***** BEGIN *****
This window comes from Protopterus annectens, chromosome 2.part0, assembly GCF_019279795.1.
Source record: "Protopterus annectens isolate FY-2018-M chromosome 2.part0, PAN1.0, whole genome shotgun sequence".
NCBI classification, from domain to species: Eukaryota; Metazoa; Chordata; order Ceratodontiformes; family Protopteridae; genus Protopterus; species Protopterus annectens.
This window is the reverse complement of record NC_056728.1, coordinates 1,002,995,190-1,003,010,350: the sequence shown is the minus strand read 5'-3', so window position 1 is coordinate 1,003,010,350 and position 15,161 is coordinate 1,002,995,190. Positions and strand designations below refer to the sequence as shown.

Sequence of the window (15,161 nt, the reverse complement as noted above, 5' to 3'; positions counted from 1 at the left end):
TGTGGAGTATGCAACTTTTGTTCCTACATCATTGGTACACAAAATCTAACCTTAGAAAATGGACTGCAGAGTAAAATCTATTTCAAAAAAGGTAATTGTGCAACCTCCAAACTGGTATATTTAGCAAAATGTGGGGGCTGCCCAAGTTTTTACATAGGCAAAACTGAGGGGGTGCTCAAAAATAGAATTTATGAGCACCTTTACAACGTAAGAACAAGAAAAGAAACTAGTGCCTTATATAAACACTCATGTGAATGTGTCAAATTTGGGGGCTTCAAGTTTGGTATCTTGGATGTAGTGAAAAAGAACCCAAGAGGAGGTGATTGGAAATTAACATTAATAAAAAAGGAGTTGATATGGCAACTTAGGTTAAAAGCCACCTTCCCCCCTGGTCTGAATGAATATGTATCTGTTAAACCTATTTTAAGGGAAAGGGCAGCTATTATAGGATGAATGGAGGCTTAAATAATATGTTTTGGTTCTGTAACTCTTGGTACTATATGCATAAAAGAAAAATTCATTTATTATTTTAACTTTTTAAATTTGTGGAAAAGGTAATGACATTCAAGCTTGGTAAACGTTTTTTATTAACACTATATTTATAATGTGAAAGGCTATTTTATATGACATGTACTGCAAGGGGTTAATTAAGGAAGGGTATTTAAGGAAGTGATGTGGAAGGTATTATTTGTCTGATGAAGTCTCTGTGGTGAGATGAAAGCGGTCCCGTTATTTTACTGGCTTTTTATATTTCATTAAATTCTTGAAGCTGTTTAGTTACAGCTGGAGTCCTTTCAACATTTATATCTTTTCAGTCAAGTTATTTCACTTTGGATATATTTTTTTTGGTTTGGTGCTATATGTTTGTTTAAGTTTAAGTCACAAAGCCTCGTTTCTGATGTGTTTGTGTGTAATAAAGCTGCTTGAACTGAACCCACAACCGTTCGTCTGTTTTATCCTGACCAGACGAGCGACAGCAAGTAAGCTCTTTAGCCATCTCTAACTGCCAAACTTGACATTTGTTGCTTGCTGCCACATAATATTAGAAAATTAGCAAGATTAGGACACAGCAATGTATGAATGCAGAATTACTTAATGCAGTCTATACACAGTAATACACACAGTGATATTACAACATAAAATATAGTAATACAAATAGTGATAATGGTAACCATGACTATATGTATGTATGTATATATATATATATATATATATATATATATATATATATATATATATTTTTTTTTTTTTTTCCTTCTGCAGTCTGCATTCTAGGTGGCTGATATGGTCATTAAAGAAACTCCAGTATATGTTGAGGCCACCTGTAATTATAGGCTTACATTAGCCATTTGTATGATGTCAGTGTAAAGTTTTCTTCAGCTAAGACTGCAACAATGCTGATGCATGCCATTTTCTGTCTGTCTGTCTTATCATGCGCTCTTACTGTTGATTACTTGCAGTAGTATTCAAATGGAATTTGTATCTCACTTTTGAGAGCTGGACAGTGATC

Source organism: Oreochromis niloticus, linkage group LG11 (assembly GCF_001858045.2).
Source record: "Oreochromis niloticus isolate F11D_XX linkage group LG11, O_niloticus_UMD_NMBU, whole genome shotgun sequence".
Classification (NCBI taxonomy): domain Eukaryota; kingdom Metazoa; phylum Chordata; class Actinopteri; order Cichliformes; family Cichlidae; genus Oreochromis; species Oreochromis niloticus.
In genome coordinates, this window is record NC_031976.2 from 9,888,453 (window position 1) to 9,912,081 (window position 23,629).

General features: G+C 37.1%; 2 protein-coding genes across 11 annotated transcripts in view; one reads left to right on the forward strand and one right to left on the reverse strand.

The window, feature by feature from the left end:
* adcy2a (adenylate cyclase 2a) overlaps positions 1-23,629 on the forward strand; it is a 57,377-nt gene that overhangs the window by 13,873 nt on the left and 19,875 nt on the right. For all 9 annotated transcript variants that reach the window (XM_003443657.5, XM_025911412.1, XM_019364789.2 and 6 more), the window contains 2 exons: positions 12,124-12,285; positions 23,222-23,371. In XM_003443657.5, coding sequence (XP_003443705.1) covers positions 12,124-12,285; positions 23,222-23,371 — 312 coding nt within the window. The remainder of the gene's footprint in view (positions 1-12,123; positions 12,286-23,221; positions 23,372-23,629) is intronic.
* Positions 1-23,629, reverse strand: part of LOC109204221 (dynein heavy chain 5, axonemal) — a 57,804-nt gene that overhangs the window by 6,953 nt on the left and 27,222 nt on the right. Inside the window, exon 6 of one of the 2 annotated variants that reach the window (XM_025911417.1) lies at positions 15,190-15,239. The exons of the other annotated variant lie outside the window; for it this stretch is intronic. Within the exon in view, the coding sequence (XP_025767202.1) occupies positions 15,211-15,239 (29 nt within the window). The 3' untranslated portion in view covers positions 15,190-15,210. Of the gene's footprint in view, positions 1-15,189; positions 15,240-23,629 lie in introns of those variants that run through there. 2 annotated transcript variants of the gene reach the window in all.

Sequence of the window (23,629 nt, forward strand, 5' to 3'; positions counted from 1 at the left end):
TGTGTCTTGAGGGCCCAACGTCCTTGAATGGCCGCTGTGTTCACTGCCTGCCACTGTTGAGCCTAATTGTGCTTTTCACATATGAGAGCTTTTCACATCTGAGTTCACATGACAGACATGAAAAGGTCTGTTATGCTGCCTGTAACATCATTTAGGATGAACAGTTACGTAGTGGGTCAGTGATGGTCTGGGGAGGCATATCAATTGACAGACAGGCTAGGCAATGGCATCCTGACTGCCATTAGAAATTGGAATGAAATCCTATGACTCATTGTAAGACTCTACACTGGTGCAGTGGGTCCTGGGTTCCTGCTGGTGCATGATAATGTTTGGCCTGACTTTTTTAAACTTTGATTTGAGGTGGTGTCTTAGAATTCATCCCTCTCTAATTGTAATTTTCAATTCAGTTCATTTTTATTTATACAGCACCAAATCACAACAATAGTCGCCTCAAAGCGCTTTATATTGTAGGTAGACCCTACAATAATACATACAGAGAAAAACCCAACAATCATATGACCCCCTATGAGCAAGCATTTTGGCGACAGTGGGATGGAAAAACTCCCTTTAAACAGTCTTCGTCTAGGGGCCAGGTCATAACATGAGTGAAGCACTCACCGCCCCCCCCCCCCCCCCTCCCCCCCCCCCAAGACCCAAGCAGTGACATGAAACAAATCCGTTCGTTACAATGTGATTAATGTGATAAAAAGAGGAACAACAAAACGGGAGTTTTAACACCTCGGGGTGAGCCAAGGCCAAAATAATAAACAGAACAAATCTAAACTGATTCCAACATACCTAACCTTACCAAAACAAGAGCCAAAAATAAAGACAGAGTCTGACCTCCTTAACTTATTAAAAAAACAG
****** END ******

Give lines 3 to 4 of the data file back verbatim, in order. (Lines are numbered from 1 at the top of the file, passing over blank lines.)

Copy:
NCBI classification, from domain to species: Eukaryota; Metazoa; Chordata; order Ceratodontiformes; family Protopteridae; genus Protopterus; species Protopterus annectens.
This window is the reverse complement of record NC_056728.1, coordinates 1,002,995,190-1,003,010,350: the sequence shown is the minus strand read 5'-3', so window position 1 is coordinate 1,003,010,350 and position 15,161 is coordinate 1,002,995,190. Positions and strand designations below refer to the sequence as shown.